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Empowering food truck entrepreneurs

When I lived in Philadelphia I survived on food truck food. My go-tos were an egg and cheese breakfast sandwich for $2.50, a bowl of spaghetti for $4.50, and a pretty substantial chicken burrito for somewhere around $5 or $6. The food was good. It was filling. And it was all priced perfectly for a poor student, which I was at the time.

I still remember when Renzo Piano came to the University to talk about potentially renovating the design school. Somebody stood up and asked if he had considered the placement of food trucks in his plans. Piano responded by saying: “I am Italian. Don’t worry. I will provide for the food.” This is how ingrained food trucks were and are in the culture of the city.

The other great thing about these food trucks is that they are a low-cost way of starting your own culinary business. Many were run by immigrants. And some of these “trucks” were so small that I used to have to duck in order to make my way to the concession window. There was nothing fancy about them. But they worked.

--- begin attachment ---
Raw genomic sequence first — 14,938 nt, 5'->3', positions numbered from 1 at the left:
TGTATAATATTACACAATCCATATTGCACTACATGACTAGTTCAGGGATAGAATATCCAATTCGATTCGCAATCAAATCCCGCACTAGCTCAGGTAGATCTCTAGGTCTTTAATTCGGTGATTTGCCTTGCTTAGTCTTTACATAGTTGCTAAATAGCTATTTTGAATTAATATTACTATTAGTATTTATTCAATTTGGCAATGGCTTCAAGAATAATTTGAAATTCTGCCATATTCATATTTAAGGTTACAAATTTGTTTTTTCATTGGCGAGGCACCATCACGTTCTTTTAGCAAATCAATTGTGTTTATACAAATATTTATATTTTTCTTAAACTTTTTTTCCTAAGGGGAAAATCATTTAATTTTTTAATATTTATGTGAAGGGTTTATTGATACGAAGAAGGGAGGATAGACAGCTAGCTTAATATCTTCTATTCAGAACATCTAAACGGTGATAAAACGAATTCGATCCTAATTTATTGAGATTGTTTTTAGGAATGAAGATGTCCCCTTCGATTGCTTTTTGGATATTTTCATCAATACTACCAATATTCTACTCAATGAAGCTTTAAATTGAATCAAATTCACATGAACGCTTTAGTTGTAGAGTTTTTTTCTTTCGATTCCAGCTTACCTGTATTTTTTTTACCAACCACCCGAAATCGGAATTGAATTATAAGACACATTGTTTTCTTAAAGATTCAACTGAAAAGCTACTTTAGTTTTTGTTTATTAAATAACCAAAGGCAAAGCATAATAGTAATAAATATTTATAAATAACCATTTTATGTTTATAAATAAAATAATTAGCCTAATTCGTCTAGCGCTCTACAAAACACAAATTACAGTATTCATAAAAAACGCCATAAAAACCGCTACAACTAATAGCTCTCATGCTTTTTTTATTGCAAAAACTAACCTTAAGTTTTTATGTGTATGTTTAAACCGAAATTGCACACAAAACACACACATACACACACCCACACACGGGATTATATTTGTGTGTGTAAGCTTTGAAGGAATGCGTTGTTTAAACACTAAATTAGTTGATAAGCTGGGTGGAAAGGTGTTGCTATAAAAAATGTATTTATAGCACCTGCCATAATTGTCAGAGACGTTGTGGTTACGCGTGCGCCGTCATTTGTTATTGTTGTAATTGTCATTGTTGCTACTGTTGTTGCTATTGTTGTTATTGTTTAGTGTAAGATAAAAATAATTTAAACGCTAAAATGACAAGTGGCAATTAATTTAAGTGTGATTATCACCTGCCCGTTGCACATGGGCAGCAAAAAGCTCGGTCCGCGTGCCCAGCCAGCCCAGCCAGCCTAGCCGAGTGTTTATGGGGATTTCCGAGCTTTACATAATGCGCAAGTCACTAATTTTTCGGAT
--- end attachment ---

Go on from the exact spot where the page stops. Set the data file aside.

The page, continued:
These days I don’t really eat at food trucks anymore. They are not as widespread here in Toronto as they are in Philly. I also find them expensive and the portions are usually so small that you have to order 2 or 3 things. They feel like the anti-food truck.

I appreciate that there’s a growing market for trendy and “gourmet.” But there’s value in low-cost options and in lowering the barriers to entry for aspiring food entrepreneurs. There are numerous examples of humble food trucks growing into full fledged restaurants. Let’s encourage more of that.

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